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My Breast Cancer Story: Mother of 3 Linda Ng

Family LifePost Category - Family LifeFamily LifeWellnessPost Category - WellnessWellness - Post Category - HealthHealth

Breast Cancer is the most common type of cancer among women in Singapore, with numbers on the rise. This Singaporean mama shares her story of strength and determination

In honour of Breast Cancer Awareness Month and Breast Cancer Foundation‘s #EveryWomanMatters initiative, throughout October we will be sharing the stories of women across Singapore who have battled, or are fighting, breast cancer. Today we hear from Singaporean mother of three Linda Ng, 51, who was first diagnosed with breast cancer just months after cancer claimed the life of her mother in 2008. A decade later, Linda reflects on the challenges (and surprising positives) that have emerged during her brave battle with cancer, and shares her advice for other women who are facing breast cancer. 

I have been living with breast cancer for 10 years now, with two recurrences over the years. I was first diagnosed with Stage 2B HER2-Positve breast cancer, an early stage of the condition, on 29 November 2008 at the age of 41.

I thought I had understood the condition when I first bore witness to my mum’s battle with late-stage cancer, which ended in June 2008.  Within six months of my mum leaving us, I was diagnosed with breast cancer myself. I paid a visit to my gynaecologist as I’d been having prolonged menstrual bleeding for well over a month. Due to my family history, they sent me for further checks – this included a blood test and ultrasound for both my breasts and womb. The following day after the check-up, my doctor broke the news through a call.

The big ‘C’ word had once again resurfaced into my life and the news left my family and myself devastated. We had only recently lost a loved one to the condition and now it was once again upon us. There were only two things on my mind: “Why me?” and “Why now?

Breast cancer is not something you can readily accept within a short period of time and it took a lot out of me before I finally came to terms with it. I had to accept the hard truth that whatever has transpired was real. I settled my emotions and underwent the rest of my medical appointments.

Although mastectomy is not a given for breast cancer and dependent on a case-by-case basis, I had to undergo the surgery and do my breast reconstruction on 1 Dec 2008, which took a lot of courage. Following that was six cycles of aggressive chemotherapy and 12 months of Herceptin-targeted therapy.

After 18 long months of treatment, I was ready to put everything behind me – resuming my normal life and keeping myself busy with family and work. As my kids are already grown up, I intended to lead a relaxed lifestyle without worrying too much about them. I told myself that I had no time to be sick and cancer was the last thing on my mind.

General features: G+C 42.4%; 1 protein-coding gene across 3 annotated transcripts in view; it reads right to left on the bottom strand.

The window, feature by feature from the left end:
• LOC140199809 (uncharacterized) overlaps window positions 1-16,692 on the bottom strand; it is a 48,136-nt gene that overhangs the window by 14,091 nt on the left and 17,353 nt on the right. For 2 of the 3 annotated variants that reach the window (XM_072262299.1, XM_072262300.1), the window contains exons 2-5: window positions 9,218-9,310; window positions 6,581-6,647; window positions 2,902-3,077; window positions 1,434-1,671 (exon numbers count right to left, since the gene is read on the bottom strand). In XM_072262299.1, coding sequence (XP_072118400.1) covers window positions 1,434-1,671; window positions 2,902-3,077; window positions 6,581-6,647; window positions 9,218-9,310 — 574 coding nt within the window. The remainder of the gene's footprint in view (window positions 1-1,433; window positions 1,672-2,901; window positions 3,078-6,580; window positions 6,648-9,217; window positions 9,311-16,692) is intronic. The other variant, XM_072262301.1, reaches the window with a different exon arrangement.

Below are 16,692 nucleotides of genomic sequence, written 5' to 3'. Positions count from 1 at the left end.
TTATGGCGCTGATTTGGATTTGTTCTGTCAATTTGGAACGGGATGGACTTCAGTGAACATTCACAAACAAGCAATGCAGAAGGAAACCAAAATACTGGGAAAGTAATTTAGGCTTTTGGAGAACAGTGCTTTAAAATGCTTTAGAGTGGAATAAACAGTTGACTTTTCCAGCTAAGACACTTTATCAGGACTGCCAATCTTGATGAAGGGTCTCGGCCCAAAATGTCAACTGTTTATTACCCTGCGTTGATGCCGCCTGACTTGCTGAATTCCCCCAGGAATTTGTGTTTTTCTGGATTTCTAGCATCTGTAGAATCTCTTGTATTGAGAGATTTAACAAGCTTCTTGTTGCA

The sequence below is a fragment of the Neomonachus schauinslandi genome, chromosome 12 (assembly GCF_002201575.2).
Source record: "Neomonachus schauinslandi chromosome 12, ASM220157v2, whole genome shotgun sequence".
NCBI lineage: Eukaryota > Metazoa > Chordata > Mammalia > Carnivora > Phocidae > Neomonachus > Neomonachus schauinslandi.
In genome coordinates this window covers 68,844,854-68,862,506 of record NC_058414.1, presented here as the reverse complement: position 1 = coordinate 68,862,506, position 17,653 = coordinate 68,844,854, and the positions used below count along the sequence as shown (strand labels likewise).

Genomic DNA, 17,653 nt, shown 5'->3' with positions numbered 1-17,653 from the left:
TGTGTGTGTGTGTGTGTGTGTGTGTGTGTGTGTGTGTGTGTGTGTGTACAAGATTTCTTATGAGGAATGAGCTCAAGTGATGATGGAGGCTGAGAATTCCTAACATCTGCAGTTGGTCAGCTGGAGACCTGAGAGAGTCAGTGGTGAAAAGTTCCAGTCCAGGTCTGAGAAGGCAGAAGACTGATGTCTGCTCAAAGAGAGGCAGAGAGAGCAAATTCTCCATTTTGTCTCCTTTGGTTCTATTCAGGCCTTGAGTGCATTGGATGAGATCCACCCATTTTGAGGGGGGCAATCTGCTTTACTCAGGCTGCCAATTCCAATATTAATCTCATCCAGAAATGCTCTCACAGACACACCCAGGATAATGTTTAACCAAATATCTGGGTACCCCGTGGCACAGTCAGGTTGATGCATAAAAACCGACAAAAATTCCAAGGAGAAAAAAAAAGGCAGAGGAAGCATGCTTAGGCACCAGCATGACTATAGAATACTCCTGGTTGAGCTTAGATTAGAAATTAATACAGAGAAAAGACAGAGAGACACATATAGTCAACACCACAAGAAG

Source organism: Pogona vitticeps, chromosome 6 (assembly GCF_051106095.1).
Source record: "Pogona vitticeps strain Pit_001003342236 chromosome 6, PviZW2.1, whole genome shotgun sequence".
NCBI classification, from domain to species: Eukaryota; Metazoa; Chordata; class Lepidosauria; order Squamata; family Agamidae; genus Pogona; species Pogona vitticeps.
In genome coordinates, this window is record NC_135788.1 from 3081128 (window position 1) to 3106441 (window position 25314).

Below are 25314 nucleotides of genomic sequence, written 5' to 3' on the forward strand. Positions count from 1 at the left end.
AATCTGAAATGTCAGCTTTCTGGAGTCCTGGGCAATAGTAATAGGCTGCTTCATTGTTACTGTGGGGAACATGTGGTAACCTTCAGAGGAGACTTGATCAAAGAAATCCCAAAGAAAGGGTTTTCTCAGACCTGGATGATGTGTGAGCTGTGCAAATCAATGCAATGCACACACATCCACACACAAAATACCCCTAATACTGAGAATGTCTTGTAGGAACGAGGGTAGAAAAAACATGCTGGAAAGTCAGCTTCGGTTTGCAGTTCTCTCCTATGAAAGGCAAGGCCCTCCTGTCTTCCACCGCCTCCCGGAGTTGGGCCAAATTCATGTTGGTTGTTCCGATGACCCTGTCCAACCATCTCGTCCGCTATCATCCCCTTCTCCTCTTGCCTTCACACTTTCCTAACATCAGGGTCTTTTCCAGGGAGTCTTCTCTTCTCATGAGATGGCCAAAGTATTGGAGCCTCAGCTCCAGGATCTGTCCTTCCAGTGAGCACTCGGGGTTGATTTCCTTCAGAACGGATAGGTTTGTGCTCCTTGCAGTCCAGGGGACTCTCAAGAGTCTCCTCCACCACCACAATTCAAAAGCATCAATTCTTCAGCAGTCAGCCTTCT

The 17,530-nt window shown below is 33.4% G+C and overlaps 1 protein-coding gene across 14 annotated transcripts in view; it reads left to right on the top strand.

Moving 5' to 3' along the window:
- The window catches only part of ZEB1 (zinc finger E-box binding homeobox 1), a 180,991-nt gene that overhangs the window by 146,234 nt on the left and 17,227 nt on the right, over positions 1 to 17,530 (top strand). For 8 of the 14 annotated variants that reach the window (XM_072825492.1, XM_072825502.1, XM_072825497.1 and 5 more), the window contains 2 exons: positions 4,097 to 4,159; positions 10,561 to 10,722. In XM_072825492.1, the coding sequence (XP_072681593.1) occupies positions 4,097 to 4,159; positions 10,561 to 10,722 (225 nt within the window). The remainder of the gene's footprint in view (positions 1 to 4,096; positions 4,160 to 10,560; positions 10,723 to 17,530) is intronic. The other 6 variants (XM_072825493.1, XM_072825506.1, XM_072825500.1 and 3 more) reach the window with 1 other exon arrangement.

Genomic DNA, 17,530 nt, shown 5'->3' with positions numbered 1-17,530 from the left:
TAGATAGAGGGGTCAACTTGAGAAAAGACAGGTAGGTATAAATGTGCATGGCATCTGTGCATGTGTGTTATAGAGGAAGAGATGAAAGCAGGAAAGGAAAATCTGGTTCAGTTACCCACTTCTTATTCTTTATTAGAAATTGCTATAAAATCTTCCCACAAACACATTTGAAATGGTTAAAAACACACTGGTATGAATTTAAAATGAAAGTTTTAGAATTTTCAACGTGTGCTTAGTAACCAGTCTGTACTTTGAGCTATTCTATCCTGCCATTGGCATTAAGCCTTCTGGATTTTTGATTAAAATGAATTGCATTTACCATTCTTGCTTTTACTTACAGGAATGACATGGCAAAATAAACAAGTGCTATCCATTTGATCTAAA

In 2010, I felt massive pain in my bones, but I dismissed it as merely stress on my body due to my personal physical training. So, I went back for my half yearly check-up without worrying too much. The moment I walked into my doctor’s office, she sent me for a PET scan and the results confirmed that the cancer had recurred in my bones and I was now a terminal stage IV cancer patient. Once again, I had to undergo another set of aggressive chemotherapy.

Life was never on hold as my family always needed me – I had to continue fighting and I never gave up for the ones I love. Life went on, and I continued to maintain a positive mindset. But in 2015, the tumour developed into a uterus metastasis. I undertook hysterectomy and carried on with my treatment again.

Throughout my entire journey, my family and friends have played an important role as my support system and I’ve received a lot of care. However, I was still lonely as they were unable to empathise and understand how I truly felt deep within. My family then found out about Breast Cancer Foundation (BCF) and brought me here. It was through BCF that I was able to meet fellow survivors who battled with cancer, and we shared our feelings and concerns with each other. We lent a collective ear to each other on our experiences, how we dealt with similar problems, and how we learnt to cope effectively with the condition.

My biggest challenge, physically and mentally, after cancer was the side effects of every new drug as well as emotional challenges that came with the results of medical examinations and coming to terms with physical changes to my body. As for my hair, it did not affect me at all as I thought that I looked kind of cool after shaving it!

My biggest comfort lies in how my condition has brought my family closer together and taught us to better appreciate life today and to never forget to count our blessings.

The biggest advice I can share with my fellow ladies who are facing breast cancer – heed your doctor’s advice and learn to take things one at a time. It is always important to talk to a loved one or someone you are comfortable with.

Cancer is just a word! Stay strong and make them wonder why you are still smiling!

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